Putting the threat into chilling perspective, the Post quotes Nicholas Grossman, a professor of international relations at the University of Illinois and author of the book Drones and Terrorism, as saying, “Whoever buys one will have the ability to steer a bomb with a high degree of accuracy unparalleled except by some of the U.S. military’s smartest bombs.”
Good Uses, Too
While the potential threats of drones are real and growing, it is important to see the benefits they are providing, including for law enforcement.
In fact, law enforcement may be one of the largest users of the technology.
The Center for the Study of the Drone at Bard College reports that as of May 2018, of 910 state and local public safety agencies in the U.S. that had purchased drones, 599 were law enforcement agencies.
Tarrant sees law enforcement agencies using drones for a number of purposes, including:
Mapping traffic accidents.
- Tarrant says an airborne drone can remove hours from the traditional work of using tape measures to diagram out the scene of a major accident.
- Drones are so useful in this that they are finding their ways into the trunks of many state patrol cars as standard equipment.
(The Austin Police Department will soon begin using drones to map fatal crash scenes. Officers say drone technology produces a quicker and more accurate result than mapping from the ground, and could drastically cut down traffic delays. Courtesy of KXAN and YouTube. Posted on on Aug 23, 2018.)
Scoping natural disasters.
Whether dealing with flooding, wild fires, or the aftermath of tornadoes or other events, drones can provide a bird’s-eye view of the terrain, to help police, search and rescue teams, and utility workers survey damage, search for survivors, and better deploy resources.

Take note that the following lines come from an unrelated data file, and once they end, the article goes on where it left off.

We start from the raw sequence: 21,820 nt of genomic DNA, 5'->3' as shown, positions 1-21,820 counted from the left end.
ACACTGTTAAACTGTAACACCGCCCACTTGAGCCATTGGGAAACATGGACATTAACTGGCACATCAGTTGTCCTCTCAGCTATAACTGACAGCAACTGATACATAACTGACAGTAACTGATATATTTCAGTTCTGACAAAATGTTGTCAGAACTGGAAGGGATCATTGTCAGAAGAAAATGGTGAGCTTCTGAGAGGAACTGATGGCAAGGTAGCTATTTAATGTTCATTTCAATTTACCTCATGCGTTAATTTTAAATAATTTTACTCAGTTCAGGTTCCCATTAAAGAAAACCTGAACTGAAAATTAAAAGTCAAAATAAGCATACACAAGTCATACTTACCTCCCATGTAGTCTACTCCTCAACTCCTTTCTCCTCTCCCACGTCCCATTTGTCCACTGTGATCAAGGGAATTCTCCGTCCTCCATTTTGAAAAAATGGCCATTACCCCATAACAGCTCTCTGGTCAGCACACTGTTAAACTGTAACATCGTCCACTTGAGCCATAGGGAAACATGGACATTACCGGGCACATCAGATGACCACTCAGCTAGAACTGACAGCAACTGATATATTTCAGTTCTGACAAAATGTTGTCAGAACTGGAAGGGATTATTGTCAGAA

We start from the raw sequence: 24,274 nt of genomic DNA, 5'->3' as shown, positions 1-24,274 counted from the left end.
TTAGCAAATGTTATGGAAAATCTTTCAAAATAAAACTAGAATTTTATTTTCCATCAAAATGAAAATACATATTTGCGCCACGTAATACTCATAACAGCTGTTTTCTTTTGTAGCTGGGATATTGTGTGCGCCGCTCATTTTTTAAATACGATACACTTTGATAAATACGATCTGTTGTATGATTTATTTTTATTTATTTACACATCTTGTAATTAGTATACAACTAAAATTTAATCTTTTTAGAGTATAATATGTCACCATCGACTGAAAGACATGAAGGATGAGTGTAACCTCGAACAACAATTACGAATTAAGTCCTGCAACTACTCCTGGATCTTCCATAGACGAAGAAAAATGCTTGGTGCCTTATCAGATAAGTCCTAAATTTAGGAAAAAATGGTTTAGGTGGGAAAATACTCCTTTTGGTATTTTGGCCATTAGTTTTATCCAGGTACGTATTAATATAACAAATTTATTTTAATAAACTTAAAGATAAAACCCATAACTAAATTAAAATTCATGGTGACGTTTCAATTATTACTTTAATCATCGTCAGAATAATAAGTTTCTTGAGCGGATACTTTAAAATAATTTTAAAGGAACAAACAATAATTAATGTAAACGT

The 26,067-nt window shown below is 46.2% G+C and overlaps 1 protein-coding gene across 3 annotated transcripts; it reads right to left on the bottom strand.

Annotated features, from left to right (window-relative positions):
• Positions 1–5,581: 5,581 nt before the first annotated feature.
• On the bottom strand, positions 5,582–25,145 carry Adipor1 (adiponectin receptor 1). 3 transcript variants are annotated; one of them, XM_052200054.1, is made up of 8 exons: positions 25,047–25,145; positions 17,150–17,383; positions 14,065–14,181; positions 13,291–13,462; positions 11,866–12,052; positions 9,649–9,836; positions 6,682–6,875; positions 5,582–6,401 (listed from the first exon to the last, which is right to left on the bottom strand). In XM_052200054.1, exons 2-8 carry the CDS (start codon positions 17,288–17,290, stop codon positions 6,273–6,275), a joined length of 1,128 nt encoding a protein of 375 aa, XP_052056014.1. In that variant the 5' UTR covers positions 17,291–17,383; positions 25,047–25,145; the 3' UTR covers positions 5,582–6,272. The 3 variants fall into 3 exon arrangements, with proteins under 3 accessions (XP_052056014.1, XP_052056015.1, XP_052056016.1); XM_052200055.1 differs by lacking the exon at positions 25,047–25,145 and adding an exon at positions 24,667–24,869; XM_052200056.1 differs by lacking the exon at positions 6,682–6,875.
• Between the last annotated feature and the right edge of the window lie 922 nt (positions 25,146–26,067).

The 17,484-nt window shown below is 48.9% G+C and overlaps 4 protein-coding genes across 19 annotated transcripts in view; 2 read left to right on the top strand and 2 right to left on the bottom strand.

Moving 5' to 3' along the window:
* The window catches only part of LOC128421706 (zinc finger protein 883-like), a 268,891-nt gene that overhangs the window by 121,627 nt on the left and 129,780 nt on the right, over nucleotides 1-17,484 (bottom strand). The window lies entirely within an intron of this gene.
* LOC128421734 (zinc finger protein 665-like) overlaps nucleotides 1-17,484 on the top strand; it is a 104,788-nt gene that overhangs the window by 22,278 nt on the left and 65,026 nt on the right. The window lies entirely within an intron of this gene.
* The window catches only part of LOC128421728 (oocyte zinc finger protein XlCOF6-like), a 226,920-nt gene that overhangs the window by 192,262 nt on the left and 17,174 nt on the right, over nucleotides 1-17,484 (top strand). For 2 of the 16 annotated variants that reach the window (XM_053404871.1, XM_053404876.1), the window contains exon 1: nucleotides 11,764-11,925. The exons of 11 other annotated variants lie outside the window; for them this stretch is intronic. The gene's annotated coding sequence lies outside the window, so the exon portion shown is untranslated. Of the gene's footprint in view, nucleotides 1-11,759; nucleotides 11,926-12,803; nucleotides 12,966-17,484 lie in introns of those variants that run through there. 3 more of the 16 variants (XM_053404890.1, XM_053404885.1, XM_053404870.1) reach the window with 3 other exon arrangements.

Monitoring public events.
Parades, festivals, marathon races, protest marches, and other events that bring throngs of people into centralized locations create situations where law enforcement and other public organizations may need to keep track of what is happening to ensure safety.
Drones, again, are great here.
Police use drones to establish aerial surveillance of locations prior to planned enforcement actions to ensure the best timing for SWAT teams or other forces, while ensuring the safety of others in the area.
Unfortunately, these same types of events also seem to tempt unauthorized drone flights.
Tarrant notes that drone users can span a spectrum going from compliant to criminal, with plenty of variations between, including the careless, clueless, and crazy.
NEEDED: SITUATIONAL AWARENESS
The FAA estimates there are some two million drones in the United States, which means that law enforcement agencies regularly include drone detection when planning security for large public events.
Part of the all-important situational awareness for law enforcement includes detecting as soon as possible if drones are entering the air space above a large event.
(Learn More. See how the Federal Aviation Administration (FAA) is at the forefront of safe drone integration into the National Airspace System (NAS). Courtesy of the FAA and YouTube. Posted on May 22, 2019.)
“We are starting to see more and more jurisdictions build into their response plans some type of contingency actions for nefarious and/or accidental encroachment of UAS vehicles into restricted airspace,” Tarrant says.
“However, that contingency action is often simply a visual safeguard, nothing more than having a semi-trained observer out there with binoculars, or strictly using the naked eye, looking for a UAS in close proximity to an event.”
Tarrant is relieved to see development of electronic detection systems which should be able to provide earlier and more precise alerting than simply a person watching the sky.
“There are a number of electronic detection systems already commercially available and others in development, that should provide better detection,” Tarrant says.
“And it’s only a matter of time before such systems become more of a requirement for local law enforcement.”
Detection devices can range from portable radar systems to high definition cameras and radio frequency detectors.